When I wrote on the first Avengers all those years ago, I rambled in a giddy haze of how amazing it was simply because it didn’t fall apart. Actually having several, high profile superheroes as the protagonists, having them not drown each other out by vying for more screen time and for having an excellent script. Avengers was great for the simple fact it didn’t mess itself up!
But here we are, round two, and superhero team up stories are no longer a new thing. Was the first time a fluke?
Word to the wise: contains brief plot details for both Ultron and some previous Marvel films
Now Showing this week is Avengers: Age of Ultron, directed by Joss Whedon. Following the collapse of S.H.I.E.L.D in Captain America: The Winter Soldier, the Avengers have been hunting the remaining pockets of HYDRA forces to try and locate Loki’s sceptre. Upon retrieving it in an explosive opening battle, Tony Stark/Iron Man and Bruce Banner/Hulk discover that the blue gem inside the sceptre appears to resemble an artificial brain, much like Stark’s JARVIS program only much more advanced. Stark sees this discovery as the perfect opportunity to launch his “Ultron” experiment, in which his automated Iron Man suits would be run by an artificial intelligence with the base prerogative to “protect the world”. But after installing the gemstone’s AI, the team soon realise that it is not the peacekeeper they intended and rather sees the only path to peace on Earth is humanity’s extinction.
The first thing that struck me about Age of Ultron is that we can no longer watch the Marvel movies as individual films for the Marvel Cinematic Universe has become far too large. It’s now more like a TV show, only each episode is feature length and comes out every six-ish months. (And I thought the wait for Game of Thrones was bad!). The reason I say that is because Ultron makes little effort to catch you up on anything you may not have seen if you missed one of the films, nor does it introduce you to the characters should this be your first MCU experience (as silly as that would be, I’m sure it’s happening). I know this sounds like a no-brainer, we are talking about a sequel in a series of films here, but I feel it’s relevant because all the films strengths come from all this context leading up to it, which it could not possibly give on its own.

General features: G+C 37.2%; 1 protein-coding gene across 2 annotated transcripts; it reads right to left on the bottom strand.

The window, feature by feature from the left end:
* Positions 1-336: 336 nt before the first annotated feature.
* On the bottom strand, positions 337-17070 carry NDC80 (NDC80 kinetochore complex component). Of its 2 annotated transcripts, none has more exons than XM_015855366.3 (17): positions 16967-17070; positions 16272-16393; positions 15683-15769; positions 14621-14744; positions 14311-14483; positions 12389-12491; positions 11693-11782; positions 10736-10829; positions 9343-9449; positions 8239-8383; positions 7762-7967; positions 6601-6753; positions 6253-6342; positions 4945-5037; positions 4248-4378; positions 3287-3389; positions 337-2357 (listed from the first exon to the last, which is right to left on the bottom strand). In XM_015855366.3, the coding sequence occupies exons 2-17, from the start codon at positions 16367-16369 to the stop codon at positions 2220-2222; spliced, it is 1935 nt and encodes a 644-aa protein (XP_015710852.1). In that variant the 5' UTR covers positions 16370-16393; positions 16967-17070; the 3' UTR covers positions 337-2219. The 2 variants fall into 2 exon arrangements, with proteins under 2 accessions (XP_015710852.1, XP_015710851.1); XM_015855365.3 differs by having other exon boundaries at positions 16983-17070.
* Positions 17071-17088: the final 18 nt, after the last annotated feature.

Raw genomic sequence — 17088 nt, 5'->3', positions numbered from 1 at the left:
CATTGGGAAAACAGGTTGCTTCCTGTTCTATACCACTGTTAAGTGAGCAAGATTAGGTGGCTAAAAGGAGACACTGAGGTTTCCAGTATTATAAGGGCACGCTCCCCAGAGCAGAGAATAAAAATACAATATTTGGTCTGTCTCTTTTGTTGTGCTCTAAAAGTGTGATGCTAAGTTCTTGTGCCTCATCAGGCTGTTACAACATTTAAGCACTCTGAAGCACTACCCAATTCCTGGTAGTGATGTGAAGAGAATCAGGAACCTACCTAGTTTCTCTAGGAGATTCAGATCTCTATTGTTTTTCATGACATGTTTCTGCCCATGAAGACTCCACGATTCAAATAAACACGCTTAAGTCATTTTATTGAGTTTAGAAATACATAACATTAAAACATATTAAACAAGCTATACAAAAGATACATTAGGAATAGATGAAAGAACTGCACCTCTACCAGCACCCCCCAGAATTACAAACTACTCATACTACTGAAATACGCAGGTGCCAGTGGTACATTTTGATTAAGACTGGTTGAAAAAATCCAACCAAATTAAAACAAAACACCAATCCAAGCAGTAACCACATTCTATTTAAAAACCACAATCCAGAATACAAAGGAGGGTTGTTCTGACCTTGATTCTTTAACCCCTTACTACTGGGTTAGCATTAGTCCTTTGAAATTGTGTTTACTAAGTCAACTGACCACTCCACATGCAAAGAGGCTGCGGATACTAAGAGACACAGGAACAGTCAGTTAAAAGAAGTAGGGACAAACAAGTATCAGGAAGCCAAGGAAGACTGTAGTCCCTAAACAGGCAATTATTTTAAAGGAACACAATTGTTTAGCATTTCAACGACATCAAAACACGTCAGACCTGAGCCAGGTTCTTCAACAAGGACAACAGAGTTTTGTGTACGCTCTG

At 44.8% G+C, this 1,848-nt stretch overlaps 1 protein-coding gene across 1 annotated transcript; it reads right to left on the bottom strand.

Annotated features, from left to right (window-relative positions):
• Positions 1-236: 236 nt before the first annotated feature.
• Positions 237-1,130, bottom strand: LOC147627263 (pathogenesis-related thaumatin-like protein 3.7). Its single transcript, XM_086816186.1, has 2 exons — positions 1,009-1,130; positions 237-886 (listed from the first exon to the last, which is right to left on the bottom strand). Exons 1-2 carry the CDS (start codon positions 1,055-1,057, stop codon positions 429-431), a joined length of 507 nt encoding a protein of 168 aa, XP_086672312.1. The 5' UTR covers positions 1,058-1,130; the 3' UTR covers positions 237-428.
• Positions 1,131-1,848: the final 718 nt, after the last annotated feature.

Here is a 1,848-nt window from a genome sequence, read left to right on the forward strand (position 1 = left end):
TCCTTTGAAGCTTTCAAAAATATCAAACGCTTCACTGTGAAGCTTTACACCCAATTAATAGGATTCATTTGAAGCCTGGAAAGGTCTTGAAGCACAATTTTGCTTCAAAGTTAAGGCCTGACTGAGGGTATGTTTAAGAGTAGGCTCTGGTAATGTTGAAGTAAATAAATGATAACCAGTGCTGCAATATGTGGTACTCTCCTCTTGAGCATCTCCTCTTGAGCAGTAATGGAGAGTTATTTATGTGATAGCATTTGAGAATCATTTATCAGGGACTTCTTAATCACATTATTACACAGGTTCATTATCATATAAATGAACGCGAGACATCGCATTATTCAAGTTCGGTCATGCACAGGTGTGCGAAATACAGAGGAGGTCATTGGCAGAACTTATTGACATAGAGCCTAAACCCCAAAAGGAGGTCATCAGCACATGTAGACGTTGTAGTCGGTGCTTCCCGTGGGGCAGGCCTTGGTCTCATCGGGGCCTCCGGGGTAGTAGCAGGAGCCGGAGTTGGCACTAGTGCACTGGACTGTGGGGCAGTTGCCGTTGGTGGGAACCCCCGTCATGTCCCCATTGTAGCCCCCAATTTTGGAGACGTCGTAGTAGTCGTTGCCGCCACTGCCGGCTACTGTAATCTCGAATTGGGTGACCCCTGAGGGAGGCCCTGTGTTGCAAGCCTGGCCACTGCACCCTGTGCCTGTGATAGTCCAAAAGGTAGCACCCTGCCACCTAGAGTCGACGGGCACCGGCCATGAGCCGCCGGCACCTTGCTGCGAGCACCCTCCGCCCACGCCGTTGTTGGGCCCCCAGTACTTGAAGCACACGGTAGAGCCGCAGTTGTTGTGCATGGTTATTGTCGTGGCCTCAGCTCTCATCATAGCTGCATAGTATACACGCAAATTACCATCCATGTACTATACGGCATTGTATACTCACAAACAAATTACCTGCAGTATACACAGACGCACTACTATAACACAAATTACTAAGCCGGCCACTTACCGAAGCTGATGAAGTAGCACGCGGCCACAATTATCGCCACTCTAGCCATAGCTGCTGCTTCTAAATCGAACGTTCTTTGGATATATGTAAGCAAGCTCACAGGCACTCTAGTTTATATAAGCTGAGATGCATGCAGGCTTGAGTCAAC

Much like the original, Age of Ultron successfully maintains a balance among its core cast of characters. They all bond and clash in believable ways, they each have depth to them through actions both great and small and this is all due to the many films worth of development that has come before them. We all know who they are, what their roles are, and it allows Age of Ultron to drive them forward starting at their complexities without wasting time on introductions.
Character development in a project like this, with pre-established films you had no hand in, is due to Joss Whedon’s excellent dialogue writing skills. He weaves darkness and witticisms together with ease to formulate hearty banter and serious discussion. He takes the well-established characters in directions I would never have expected, particularly in a sub-plot involving Hulk and Black Widow that I was quite fond of, and that’s exactly what makes him great.
As for the new characters featuring in Age of Ultron, they were fine but could have been better. Without going into spoiler territory, newcomer twins Quicksilver and Scarlet Witch were interesting additions but ones I didn’t find particularly necessary, coming across more as a means of introducing more characters to the MCU without having to finance another standalone film. Perhaps they will become more interesting or bigger players in future movies, but for now I wasn’t wowed.
As for Ultron himself, he certainly commanded presence. Voiced by James Spader, Ultron was ominous, clever, funny and extremely formidable; all things you want to see in a villain. If I had to pick out a problem I had with him, it was that the film seemed to go with the angle that he was simply born evil, that he was doomed to villainy from the start, which I think missed a great opportunity to explore the cold, AI logic approach to peace on Earth. To see him be neutral and to learn of all humanity’s failings, and to make the logical decision of eradicating us all would have made for a more powerful villain, a more poignant form of “doomed from the start”.
Age of Ultron is nothing short of entertaining, and goes to show that the first film was not a fluke. I have been asked by many as to whether it is as good as the original, and I would say that it is but just for different reasons. Avengers was great for merely coming together well, Age of Ultron on the other hand kept what originally worked and further pushed the character focus to bring out better internal/external conflicts, a cooler villain and just as awesome action. While Age of Ultron may not end with any sense of finality, it sets up interesting prospects for the films to come (though the Phase 3 announcements spoils that a little already).
So yeah, check it out, it’s pretty awesome. Although I still maintain that Hawkeye would in no way be able to fight alongside the rest of them and survive. Man, that guy is useless.
See you next time!